The goal is not to completely limit you from doing everything you want to do, but rather to help you be disciplined in what you really want to do and to help you say, “No!” to the things you really don’t want to do.

6. Eliminate unused or unnecessary subscriptions.

We live in a subscription-based economy. It’s very easy to accidentally get into trouble. As you’re combing through your financial accounts, look for recurring charges for things you don’t use or want anymore and cancel them.

7. Pay off one bill at a time.

This is often called “snowballing your debt,” because a snowball picks up speed and momentum while heading downhill. The advantage is that you feel your position getting better, one debt at a time.

My recommendation is that you start with the highest interest rate and the worst kind of interest first. Pay off revolving debts (credit cards), then cars, then the mortgage (because this debt still has some tax advantages), and finally student loans.

8. Consider your borrowing and consolidation options.

If you own a home, you’re going to have some advantages. You’ll be able to borrow against the equity in your home. Or you may be able to refinance and take cash out as you do.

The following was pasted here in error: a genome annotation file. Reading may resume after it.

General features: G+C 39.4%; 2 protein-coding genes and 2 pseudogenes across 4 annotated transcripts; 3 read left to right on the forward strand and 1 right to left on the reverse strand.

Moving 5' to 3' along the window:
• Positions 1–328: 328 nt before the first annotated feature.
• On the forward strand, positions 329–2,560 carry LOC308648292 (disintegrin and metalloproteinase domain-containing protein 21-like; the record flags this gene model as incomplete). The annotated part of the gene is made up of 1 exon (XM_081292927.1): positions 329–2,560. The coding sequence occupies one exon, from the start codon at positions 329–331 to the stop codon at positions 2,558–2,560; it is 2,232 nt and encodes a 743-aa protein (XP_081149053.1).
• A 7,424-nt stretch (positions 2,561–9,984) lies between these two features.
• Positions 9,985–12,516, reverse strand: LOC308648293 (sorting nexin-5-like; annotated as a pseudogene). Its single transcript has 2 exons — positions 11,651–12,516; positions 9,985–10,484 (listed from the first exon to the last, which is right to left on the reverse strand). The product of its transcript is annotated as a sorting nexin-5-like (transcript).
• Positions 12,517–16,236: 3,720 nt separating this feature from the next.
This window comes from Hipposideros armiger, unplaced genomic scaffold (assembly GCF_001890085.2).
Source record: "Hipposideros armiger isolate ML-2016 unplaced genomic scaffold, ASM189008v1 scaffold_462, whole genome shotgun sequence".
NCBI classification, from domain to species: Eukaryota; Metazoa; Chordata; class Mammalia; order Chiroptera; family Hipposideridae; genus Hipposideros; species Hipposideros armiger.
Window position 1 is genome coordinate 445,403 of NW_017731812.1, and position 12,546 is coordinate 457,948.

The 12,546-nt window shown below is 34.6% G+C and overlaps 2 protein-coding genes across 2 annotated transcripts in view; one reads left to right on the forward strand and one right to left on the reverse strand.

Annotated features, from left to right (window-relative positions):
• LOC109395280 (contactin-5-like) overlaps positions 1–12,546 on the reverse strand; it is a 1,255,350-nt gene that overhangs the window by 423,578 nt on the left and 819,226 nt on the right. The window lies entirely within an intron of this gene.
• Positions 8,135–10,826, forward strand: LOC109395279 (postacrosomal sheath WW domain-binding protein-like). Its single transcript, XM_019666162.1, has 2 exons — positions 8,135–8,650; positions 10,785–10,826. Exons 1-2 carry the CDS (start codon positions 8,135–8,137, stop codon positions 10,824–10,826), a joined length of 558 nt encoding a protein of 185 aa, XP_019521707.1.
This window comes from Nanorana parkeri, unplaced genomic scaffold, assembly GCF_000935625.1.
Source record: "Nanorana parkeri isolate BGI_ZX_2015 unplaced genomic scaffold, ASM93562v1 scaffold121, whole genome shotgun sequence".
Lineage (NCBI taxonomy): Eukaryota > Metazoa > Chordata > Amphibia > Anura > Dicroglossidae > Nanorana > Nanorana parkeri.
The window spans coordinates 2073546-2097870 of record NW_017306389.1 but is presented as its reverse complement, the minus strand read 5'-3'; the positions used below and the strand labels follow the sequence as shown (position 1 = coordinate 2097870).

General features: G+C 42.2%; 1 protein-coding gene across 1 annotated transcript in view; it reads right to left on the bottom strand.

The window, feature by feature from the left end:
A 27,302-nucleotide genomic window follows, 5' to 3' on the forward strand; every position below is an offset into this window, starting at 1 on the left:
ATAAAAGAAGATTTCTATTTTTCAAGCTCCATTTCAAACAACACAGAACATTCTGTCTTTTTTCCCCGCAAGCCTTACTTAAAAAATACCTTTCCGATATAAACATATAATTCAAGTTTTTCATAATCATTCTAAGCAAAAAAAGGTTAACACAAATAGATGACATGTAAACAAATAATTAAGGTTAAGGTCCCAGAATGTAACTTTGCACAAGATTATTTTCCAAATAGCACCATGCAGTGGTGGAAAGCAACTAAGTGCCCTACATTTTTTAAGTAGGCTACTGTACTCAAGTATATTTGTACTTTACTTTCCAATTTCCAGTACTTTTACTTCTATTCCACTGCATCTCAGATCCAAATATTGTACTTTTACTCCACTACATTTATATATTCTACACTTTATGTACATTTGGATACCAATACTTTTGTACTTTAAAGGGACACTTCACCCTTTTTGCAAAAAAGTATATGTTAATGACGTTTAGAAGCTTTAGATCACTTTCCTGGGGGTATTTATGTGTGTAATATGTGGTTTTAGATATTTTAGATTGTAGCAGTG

9. Think about downsizing and minimalizing your life.

Can downsizing be an option in this current economy? Yes, IF…

  • If you know you have plenty of equity in your home.
  • You have quite a few years to keep paying on your mortgage.
  • Your market is increasing.
  • There is something worth buying.

And what is “worth buying?”

It’s simply a matter of, can you buy a home that will continue to increase in value over the next decade?

10. Keep tabs on all of your accounts.

You’re going to have to do a monthly check-up. You may not feel like facing it, but don’t do it so you can beat yourself up. Do it so you can save yourself some worry in the long run.

11. Start a side hustle.

This is the day and age of the side hustle. I’m obviously a big proponent of freelance writing, blogging, and affiliate marketing. But those certainly aren’t the only avenues to consider.

12. Start saving, and do it automatically.

You can automate your way to wealth, if you will. I use Acorns, which takes the change between whatever I spend and the next dollar amount and invests it into the stock market.

Your bank likely has an automated savings plan. Automation is the big secret to successful savings.

13. Start giving something away.

If you don’t give something away, you will automatically adjust your life to having everything you earn. You’ll consume it all and will cut short your potential for true fulfillment

The fact is, growing a generous soul is a key to your spiritual and relational health. If you don’t stretch your generosity muscle, you’ll experience generosity atrophy.

14. Meditate daily on where your real worth comes from.

Your real wealth and value as a human being never comes from what you do, no matter how successful you are. And it doesn’t come from what you have, either.

It comes from within. From deep in the soul where you and God alone commune about your identity.

And the more confident you are in who you are, the less stress you will experience along the way.

Photo Credit: rupixen.com.